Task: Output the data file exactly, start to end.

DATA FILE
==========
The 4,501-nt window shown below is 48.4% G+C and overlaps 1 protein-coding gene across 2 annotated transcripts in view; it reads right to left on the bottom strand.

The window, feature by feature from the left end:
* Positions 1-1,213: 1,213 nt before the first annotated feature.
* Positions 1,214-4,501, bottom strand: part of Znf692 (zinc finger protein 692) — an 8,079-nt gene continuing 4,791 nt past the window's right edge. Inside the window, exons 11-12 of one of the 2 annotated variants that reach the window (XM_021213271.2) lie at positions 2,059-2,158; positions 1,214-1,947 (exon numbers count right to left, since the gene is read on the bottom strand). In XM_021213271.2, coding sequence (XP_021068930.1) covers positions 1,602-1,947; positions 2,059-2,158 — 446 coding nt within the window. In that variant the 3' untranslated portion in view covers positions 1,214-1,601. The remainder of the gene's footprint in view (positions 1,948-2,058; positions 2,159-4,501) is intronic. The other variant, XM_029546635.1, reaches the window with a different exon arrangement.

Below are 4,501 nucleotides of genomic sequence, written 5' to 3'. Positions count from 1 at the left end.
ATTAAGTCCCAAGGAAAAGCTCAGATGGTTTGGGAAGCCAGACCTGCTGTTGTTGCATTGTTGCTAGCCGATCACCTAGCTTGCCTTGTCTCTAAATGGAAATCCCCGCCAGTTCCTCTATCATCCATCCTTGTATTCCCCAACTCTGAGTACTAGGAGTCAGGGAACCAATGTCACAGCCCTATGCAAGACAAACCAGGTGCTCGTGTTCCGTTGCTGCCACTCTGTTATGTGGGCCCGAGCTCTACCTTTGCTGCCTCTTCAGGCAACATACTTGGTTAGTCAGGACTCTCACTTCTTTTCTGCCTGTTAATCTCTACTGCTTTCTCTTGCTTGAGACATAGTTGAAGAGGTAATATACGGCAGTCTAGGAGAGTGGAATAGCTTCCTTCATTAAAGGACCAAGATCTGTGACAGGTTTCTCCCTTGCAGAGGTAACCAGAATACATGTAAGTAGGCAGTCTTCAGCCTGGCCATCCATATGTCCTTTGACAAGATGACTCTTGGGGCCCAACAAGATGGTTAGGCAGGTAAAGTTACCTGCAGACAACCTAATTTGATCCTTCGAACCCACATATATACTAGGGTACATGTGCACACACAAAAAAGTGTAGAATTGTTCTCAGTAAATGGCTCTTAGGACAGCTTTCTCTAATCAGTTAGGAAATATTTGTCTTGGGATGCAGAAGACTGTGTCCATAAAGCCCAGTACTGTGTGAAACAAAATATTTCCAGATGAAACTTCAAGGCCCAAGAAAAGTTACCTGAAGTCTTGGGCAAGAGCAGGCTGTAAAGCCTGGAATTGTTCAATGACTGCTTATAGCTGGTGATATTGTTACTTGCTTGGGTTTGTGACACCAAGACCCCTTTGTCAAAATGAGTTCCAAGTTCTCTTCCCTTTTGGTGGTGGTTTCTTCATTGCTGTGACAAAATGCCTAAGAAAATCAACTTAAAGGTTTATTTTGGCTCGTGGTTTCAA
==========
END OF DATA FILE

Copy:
The 4,501-nt window shown below is 48.4% G+C and overlaps 1 protein-coding gene across 2 annotated transcripts in view; it reads right to left on the bottom strand.

The window, feature by feature from the left end:
* Positions 1-1,213: 1,213 nt before the first annotated feature.
* Positions 1,214-4,501, bottom strand: part of Znf692 (zinc finger protein 692) — an 8,079-nt gene continuing 4,791 nt past the window's right edge. Inside the window, exons 11-12 of one of the 2 annotated variants that reach the window (XM_021213271.2) lie at positions 2,059-2,158; positions 1,214-1,947 (exon numbers count right to left, since the gene is read on the bottom strand). In XM_021213271.2, coding sequence (XP_021068930.1) covers positions 1,602-1,947; positions 2,059-2,158 — 446 coding nt within the window. In that variant the 3' untranslated portion in view covers positions 1,214-1,601. The remainder of the gene's footprint in view (positions 1,948-2,058; positions 2,159-4,501) is intronic. The other variant, XM_029546635.1, reaches the window with a different exon arrangement.

Below are 4,501 nucleotides of genomic sequence, written 5' to 3'. Positions count from 1 at the left end.
ATTAAGTCCCAAGGAAAAGCTCAGATGGTTTGGGAAGCCAGACCTGCTGTTGTTGCATTGTTGCTAGCCGATCACCTAGCTTGCCTTGTCTCTAAATGGAAATCCCCGCCAGTTCCTCTATCATCCATCCTTGTATTCCCCAACTCTGAGTACTAGGAGTCAGGGAACCAATGTCACAGCCCTATGCAAGACAAACCAGGTGCTCGTGTTCCGTTGCTGCCACTCTGTTATGTGGGCCCGAGCTCTACCTTTGCTGCCTCTTCAGGCAACATACTTGGTTAGTCAGGACTCTCACTTCTTTTCTGCCTGTTAATCTCTACTGCTTTCTCTTGCTTGAGACATAGTTGAAGAGGTAATATACGGCAGTCTAGGAGAGTGGAATAGCTTCCTTCATTAAAGGACCAAGATCTGTGACAGGTTTCTCCCTTGCAGAGGTAACCAGAATACATGTAAGTAGGCAGTCTTCAGCCTGGCCATCCATATGTCCTTTGACAAGATGACTCTTGGGGCCCAACAAGATGGTTAGGCAGGTAAAGTTACCTGCAGACAACCTAATTTGATCCTTCGAACCCACATATATACTAGGGTACATGTGCACACACAAAAAAGTGTAGAATTGTTCTCAGTAAATGGCTCTTAGGACAGCTTTCTCTAATCAGTTAGGAAATATTTGTCTTGGGATGCAGAAGACTGTGTCCATAAAGCCCAGTACTGTGTGAAACAAAATATTTCCAGATGAAACTTCAAGGCCCAAGAAAAGTTACCTGAAGTCTTGGGCAAGAGCAGGCTGTAAAGCCTGGAATTGTTCAATGACTGCTTATAGCTGGTGATATTGTTACTTGCTTGGGTTTGTGACACCAAGACCCCTTTGTCAAAATGAGTTCCAAGTTCTCTTCCCTTTTGGTGGTGGTTTCTTCATTGCTGTGACAAAATGCCTAAGAAAATCAACTTAAAGGTTTATTTTGGCTCGTGGTTTCAA